“We want all students to make an informed decision,” Wallace said. “Student Government has faced many disagreements this year internally … and we need leadership that upcoming senators can look up to and respect.”

The Office of eLearning will provide the live streaming, which Digital Media Services Director David Currie says directly supports one of the primary goals of the department: to increase student access to information through technology

“It will certainly benefit traditional and online students who are not able to attend but who will vote in the SGA elections,” Currie said. “And ultimately we’re here to offer that kind of student support.”

Wallace hopes that making the debate widely accessible to students will result in leadership that accurately represents ETSU’s student body. “ETSU has faced many changes as a university,” Wallace said. “And we need a leadership team that can keep with the pace of an evolving university while knowing the pulse of the students and what they want.”

The SGA election debate is a collaborative effort by members of the Forensic and Debate team, Model UN, and the Student Government Association. The debate will take place at 7 p.m. in the Ballroom of the D.P. Culp Center.

The live stream broadcast will be available at http://elearning.etsu.edu/sgadebatelive.htm.

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3 Time Management Tips We Love

Time Management Tips We Love

Three Timeless Time Management Tips We Swear By

The staff here at ETSU Online have chosen their favorite time management tips and tricks to share with you. They won’t fit on candy hearts, though. Sorry about that.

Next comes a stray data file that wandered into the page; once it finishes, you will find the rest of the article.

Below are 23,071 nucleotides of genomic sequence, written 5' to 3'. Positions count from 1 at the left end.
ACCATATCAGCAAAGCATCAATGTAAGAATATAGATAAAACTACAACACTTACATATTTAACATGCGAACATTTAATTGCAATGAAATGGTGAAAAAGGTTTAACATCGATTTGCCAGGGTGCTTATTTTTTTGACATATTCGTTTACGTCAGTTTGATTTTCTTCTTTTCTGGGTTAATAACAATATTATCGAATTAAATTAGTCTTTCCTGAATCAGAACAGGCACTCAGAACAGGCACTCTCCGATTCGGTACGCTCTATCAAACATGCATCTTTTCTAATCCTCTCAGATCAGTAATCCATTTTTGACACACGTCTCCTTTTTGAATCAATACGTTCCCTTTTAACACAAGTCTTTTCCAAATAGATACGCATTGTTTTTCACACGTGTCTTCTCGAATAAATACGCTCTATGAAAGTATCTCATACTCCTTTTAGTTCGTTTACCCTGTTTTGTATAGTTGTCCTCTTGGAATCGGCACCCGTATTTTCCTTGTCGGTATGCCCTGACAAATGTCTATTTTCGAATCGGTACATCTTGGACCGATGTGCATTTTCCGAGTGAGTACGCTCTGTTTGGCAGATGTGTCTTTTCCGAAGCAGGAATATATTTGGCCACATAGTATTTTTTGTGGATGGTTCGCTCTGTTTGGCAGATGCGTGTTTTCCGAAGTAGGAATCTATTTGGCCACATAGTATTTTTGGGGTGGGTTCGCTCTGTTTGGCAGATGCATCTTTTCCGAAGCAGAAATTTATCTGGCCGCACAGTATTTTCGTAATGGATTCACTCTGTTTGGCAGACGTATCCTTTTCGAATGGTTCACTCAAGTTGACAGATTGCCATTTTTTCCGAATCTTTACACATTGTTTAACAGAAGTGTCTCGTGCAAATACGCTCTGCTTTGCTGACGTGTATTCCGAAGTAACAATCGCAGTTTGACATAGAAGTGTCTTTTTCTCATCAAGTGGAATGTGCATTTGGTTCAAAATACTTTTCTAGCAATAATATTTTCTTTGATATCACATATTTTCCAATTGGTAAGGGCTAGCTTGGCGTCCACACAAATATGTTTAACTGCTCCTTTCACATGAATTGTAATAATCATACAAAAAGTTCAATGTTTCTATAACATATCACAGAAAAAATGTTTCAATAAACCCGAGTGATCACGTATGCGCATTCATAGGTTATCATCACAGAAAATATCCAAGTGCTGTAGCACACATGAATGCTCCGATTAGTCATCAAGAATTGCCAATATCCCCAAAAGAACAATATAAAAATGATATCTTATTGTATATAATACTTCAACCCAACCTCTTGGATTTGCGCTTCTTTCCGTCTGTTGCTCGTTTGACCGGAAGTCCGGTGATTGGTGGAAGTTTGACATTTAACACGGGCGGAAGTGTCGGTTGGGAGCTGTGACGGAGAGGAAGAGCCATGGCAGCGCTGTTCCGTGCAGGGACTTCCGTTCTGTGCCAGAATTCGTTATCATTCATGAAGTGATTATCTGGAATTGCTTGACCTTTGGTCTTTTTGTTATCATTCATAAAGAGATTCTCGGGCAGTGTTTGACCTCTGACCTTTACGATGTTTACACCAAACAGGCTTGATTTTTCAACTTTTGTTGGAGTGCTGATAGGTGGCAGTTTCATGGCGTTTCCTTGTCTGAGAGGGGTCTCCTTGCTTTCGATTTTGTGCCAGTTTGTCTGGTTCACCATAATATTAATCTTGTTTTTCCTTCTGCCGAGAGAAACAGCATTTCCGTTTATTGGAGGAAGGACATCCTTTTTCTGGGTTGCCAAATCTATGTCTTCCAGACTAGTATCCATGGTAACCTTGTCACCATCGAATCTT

Tip #1 – Work in Increments

A lot of times we’re faced with tasks that seem overwhelming. Sometimes we’re faced with several of them. Our advice is something along the lines of what Lewis Carroll wrote in “Alice in Wonderland:”

“Begin at the beginning,” the King said, very gravely, “and go on till you come to the end: then stop.”

It’s not usually possible to finish an entire task, or study all of the material for a test, or write an entire paper in one sitting, but an hour is always an hour. So, schedule a time to work exclusively on your task without interruption, go on until you come to the end, then stop. Repeat as many times as necessary until your task is done.

This is especially helpful because it helps you think of how your tasks can be broken down into smaller, more manageable tasks. This is especially difficult because you can’t do it unless YOU PLAN AHEAD, and stick (roughly) to the plan. Otherwise you’ll find yourself out of time.

Tip #2 – Make a List; Check it Occasionally

We aren’t slaves to our lists, and we don’t think you should be either. Still list making has some huge benefits.

First, writing down everything you need and want to do may help you feel less overwhelmed and more in control. Second, seeing your commitments and responsibilities on paper will help you prioritize. Third, there are always tasks that seem to be worse than they really are (for me, that’s almost any phone call I need to make). Seeing it written down makes it seem less scary.

You may find that you’re immediately able to go through your list and take care of all of the tasks that take less than five minutes each. Presto! Within an hour, you’ve made a serious dent in your to-do list.

For other projects, schedule them (using what you’ve learned in Tip #1). And stick to your schedule.

Wherever you keep your list, add to it when new items come in. You can use a small notebook with actual paper, the native note taking app on your phone or tablet, or specialized apps like Evernote or Wunderlist.

Review your list when a) you have no idea what you need to do next, and/or b) at regular intervals, whether it’s daily, every other day, weekly, or only on Tuesdays when the moon is gibbous. It’s entirely up to you and what works best for you.

Super tip: Only one list. If you have multiple pieces of paper or notes on your phone and on paper, you’ll likely feel the opposite of being in control.

Tip #3 – Know Thyself

If you’re a procrastinator, own it. Learn to work with it. It’s great to have a goal not to procrastinate, but if you’re really a procrastinator, you probably haven’t gotten around to it yet. Habits don’t change overnight.